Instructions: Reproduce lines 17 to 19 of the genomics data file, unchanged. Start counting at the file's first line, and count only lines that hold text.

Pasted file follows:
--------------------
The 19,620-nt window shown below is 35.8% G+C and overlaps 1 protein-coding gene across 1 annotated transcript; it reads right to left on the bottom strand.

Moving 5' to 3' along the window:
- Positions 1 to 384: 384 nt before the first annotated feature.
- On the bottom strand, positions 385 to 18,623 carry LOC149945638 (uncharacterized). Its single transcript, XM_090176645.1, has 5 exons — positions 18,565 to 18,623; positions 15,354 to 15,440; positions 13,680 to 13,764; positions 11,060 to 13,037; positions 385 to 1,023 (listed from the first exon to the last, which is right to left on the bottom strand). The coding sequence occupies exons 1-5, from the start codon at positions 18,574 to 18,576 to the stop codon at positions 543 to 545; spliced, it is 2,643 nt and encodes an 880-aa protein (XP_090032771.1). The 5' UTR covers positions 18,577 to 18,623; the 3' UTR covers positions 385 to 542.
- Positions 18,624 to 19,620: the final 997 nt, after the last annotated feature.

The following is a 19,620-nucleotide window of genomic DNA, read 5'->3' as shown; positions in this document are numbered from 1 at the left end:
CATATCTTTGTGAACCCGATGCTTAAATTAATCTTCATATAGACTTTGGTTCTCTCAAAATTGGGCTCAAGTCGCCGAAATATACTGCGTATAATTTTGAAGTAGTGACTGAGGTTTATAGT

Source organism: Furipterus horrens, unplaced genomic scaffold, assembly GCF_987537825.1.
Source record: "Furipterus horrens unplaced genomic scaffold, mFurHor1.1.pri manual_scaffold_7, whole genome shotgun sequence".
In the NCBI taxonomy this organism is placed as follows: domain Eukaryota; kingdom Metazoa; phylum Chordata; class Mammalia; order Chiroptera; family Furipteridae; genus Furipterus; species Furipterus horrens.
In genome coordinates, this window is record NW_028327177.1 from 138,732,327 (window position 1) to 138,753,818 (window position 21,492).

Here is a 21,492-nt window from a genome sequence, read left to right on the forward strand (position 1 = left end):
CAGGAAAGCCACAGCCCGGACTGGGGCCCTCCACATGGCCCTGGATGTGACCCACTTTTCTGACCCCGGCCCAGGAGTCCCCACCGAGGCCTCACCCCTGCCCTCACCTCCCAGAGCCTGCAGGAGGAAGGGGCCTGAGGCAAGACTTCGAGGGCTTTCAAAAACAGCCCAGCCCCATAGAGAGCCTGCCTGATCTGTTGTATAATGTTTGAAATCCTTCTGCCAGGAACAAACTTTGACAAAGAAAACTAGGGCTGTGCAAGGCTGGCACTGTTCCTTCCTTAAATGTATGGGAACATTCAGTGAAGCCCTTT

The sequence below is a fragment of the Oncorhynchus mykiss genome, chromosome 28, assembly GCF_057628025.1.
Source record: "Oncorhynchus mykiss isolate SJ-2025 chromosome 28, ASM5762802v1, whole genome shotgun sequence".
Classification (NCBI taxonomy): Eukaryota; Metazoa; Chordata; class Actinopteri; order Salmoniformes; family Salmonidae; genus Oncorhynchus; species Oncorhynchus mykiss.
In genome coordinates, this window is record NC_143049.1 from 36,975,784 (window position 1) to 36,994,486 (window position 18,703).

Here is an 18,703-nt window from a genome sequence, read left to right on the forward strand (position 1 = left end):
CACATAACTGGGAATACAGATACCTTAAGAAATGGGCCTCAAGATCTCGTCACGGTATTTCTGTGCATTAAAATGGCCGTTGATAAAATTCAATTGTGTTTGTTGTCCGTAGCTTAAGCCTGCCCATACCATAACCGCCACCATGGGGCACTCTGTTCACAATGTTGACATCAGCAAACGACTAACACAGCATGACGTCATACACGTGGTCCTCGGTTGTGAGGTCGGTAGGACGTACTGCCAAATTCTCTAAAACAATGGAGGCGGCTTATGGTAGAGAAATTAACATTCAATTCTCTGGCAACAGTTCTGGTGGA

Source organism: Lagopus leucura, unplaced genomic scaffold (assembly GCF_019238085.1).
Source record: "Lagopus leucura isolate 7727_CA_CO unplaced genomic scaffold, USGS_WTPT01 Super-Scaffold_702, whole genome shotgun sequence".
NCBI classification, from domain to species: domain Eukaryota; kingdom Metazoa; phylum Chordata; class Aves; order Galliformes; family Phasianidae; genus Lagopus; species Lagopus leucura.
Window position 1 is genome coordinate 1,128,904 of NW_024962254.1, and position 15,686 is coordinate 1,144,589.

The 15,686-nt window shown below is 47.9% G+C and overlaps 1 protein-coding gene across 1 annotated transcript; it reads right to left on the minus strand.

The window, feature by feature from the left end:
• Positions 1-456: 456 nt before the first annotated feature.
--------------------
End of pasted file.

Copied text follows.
In genome coordinates, this window is record NC_143049.1 from 36,975,784 (window position 1) to 36,994,486 (window position 18,703).

Here is an 18,703-nt window from a genome sequence, read left to right on the forward strand (position 1 = left end):
CACATAACTGGGAATACAGATACCTTAAGAAATGGGCCTCAAGATCTCGTCACGGTATTTCTGTGCATTAAAATGGCCGTTGATAAAATTCAATTGTGTTTGTTGTCCGTAGCTTAAGCCTGCCCATACCATAACCGCCACCATGGGGCACTCTGTTCACAATGTTGACATCAGCAAACGACTAACACAGCATGACGTCATACACGTGGTCCTCGGTTGTGAGGTCGGTAGGACGTACTGCCAAATTCTCTAAAACAATGGAGGCGGCTTATGGTAGAGAAATTAACATTCAATTCTCTGGCAACAGTTCTGGTGGA